The practice of giving out free or discounted telco services is a standard marketing practice for mobile operators. In emerging markets, reverse bundling is done together with OEM-s: buy a handset, get a cheaper prepaid service pack as part of the deal.
Compared to the traditional bundling model where fixed term contracts are sold with a discount on the handset, reverse bundling works better for emerging markets where consumers are not keen on making the switch from prepaid to postpaid.
Today, OTT providers have grown to be as important for mobile operators as OEM-s, and in some cases, overshadow the telcos themselves in brand recognition. The device is less relevant today and people instead care more about which services they are able to access through it.
Digital bundles have been successfully implemented for the postpaid audience, but the prepaid majority in emerging markets has been left out. As we recently wrote, there are several ways how to overcome that.
So where does reverse bundling fit in? It’s actually quite simple: when a consumer buys a digital service, they get free or discounted data from the mobile operator. A growing amount of mobile operators today have a mobile data provisioning API available, but so far this has been used mostly for basic service reselling partnerships whereas expanding it with OTT partners has much bigger value.
For telcos, enabling this type of reverse bundling model serves three purposes:
- Additional revenue is generated from mobile data sales
- Consumer habits are changed as they are pushed towards mobile data consumption
- OTT providers can directly target offers to subscribers of competitors
Reverse bundling flips the traditional telco-OTT model on its head. But this begs the question, if the value of bundling for OTT-s is to get new users, why would they care about promoting telco services in their marketing channels with reverse bundling?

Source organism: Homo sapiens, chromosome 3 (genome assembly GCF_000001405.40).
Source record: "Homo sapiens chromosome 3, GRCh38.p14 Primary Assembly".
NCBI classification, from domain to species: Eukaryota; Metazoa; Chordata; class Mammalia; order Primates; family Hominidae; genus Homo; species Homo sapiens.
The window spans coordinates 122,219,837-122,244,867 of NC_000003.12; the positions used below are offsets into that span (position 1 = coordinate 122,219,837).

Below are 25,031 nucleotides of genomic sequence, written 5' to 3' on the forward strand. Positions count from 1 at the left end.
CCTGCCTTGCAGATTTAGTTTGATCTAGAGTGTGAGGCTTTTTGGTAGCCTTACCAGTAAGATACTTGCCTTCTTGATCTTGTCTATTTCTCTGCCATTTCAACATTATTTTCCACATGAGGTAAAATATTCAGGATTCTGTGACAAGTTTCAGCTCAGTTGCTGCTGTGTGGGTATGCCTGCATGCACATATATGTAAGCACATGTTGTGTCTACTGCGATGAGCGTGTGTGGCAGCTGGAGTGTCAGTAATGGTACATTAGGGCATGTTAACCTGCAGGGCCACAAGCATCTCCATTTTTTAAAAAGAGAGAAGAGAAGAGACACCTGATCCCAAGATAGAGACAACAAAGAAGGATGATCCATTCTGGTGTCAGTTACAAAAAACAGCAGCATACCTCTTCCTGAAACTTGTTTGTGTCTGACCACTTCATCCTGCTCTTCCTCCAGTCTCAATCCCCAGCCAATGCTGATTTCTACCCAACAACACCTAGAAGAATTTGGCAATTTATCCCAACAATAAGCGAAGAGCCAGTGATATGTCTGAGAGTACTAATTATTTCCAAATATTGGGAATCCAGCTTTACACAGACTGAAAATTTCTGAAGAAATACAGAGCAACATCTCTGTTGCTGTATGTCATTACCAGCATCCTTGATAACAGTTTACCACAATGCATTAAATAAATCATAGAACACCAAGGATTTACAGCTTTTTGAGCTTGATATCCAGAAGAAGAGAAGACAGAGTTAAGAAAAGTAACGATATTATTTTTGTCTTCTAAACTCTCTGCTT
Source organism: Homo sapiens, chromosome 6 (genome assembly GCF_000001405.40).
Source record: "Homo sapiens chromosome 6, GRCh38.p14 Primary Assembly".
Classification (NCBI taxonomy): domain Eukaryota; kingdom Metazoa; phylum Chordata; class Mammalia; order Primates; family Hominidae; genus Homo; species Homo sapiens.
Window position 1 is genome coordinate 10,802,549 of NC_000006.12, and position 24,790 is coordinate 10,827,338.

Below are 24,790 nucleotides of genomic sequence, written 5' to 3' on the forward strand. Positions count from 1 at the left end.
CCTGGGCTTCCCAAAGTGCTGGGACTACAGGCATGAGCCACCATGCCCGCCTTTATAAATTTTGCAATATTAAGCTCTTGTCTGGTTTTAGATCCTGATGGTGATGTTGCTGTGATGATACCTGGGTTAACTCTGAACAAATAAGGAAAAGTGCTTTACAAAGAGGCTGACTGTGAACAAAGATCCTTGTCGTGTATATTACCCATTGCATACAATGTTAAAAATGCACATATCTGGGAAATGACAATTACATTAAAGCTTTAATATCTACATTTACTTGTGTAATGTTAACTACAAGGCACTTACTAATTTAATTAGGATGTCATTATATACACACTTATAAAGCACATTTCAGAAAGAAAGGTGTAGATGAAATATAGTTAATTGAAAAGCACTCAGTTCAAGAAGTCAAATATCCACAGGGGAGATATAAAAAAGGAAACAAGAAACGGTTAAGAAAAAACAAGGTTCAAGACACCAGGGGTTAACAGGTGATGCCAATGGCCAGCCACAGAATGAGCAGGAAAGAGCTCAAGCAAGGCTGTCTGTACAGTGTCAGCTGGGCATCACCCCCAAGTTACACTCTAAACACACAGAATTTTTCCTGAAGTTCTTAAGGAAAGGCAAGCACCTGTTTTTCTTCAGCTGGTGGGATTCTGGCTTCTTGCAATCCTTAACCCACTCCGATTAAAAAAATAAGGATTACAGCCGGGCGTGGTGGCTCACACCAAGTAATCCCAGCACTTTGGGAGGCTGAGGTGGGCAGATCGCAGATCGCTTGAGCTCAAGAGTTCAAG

The main value for OTT providers from reverse bundling is improving their conversion. Today, most streaming services operate using a freemium model and most of their users are not premium. Any marketing strategies that motivate users to start paying for the service are immensely valuable.
If the balance between the subscriber’s lifetime value and the mobile data cost are profitable for the OTT, the model can successfully be used to convert more people into paying customers.
Fortumo’s Trident Bundling Platform supports reverse bundling partnerships as well. If you are a mobile operator or OTT interested in exploring the approach for increased user engagement, get in touch.
If you’re interested in learning more about bundling partnerships, download our white paper below.
The white paper covers the benefits of bundling for streaming services, the different partnership types, how bundles are set up from a technical perspective, what results bundling can bring and how marketing activities impact the success of such partnerships.
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